Pakistan blocks social media access amid anti-France rallies


LAHORE, Pakistan — Pakistan blocked access to all social media on Friday, after days of anti-French protests across the country by radical Islamists opposed to cartoons they consider blasphemous.

Sites temporarily blocked on orders from the country’s interior ministry included Twitter and Facebook, said Khurram Mehran, a spokesman for Pakistan’s media regulatory agency. He gave no further details.

The move comes as police officials prepare to clear a large demonstration in the eastern city of Lahore, and just hours after the government said the leader of the outlawed Islamist political party at the forefront of the protests had urged his supporters to stand down.

By releasing a note they say was handwritten by Saad Rizvi, the government hopes to calm tensions after his Tehreek-e-Labiak Pakistan party stirred up the violent protests, in which two police officers were killed and 580 injured. France urged its citizens to leave the country as a result.

Three demonstrators also died in the clashes with security agencies, and the government has imposed a ban on the party.

A photo of the statement was released earlier by an advisor to the prime minister on Twitter, but neither Rizvi himself or any of his party leadership was immediately available for comment. Some of his followers insisted they hear or see the words come from Rizvi himself before stopping, and the Lahore protest continued after Friday prayers.

On Thursday, the French embassy in Pakistan advised all of its nationals and companies to temporarily leave the Islamic country, after violence erupted over Rizvi’s arrest.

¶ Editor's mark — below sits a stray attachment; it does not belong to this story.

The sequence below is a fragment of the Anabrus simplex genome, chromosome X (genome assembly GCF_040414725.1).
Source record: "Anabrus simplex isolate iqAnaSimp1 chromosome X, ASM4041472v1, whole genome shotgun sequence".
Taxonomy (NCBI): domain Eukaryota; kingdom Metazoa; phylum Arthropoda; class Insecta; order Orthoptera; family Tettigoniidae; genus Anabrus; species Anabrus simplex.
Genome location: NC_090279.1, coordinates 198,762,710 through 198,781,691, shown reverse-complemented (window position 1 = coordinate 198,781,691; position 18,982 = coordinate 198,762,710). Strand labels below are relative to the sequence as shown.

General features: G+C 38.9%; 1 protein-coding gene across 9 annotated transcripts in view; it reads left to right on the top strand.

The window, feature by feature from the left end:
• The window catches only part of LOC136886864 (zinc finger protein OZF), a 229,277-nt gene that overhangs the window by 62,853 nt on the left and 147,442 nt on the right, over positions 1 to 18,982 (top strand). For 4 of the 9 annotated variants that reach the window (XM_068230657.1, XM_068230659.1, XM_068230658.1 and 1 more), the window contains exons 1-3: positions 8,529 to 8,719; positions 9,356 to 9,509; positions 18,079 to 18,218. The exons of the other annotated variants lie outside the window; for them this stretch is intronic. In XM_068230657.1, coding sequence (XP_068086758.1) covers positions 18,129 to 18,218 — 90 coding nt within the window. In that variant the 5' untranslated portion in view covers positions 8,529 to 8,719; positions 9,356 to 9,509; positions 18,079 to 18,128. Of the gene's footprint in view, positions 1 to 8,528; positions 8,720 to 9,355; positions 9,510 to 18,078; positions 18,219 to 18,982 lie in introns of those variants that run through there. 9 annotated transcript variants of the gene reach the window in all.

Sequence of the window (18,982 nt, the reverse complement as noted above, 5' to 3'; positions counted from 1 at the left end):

Violent protests have been going on in Lahore since Monday, damaging private and public property and disrupting the much-need supply of oxygen to hospitals. Some of the affected included COVID-19 patients, who were on oxygen support.

In the statement, Rizvi asked his supporters to peacefully disperse for the good of the country and end their main sit-in that began Monday, when police arrested the radical cleric for threatening protests if the government did not expel the French ambassador before April 20.

Rizvi’s arrest sparked violent protests by his followers, who disrupted traffic by staging sit-ins across the country. Although security forces cleared almost all of the rallies, thousands of Rizvi’s followers are still assembled in Lahore, vowing to die in order to protect the honor of Islam’s Prophet Muhammad.

Rizvi became the leader of the outlawed Tehreek-e-Labiak Pakistan party in November after the sudden death of his father, Khadim Hussein Rizvi. His party also wants the government to boycott French products.

Rizvi’s outlawed party has denounced French President Emmanuel Macron since October last year, saying he tried to defend blasphemous caricatures of the Prophet Muhammad as freedom of expression. Macron had spoken after a young Muslim beheaded a French school teacher who had shown caricatures of the Prophet Muhammad in class.

The images had been republished by the satirical magazine Charlie Hebdo to mark the opening of the trial over the deadly 2015 attack against the publication for the original caricatures.

That enraged many Muslims in Pakistan and elsewhere who believe those depictions were blasphemous. Rizvi’s group in recent years became known for opposing any change to the country’s harsh blasphemy laws, under which anyone accused of insulting Islam or other religious figures can be sentenced to death if found guilty.

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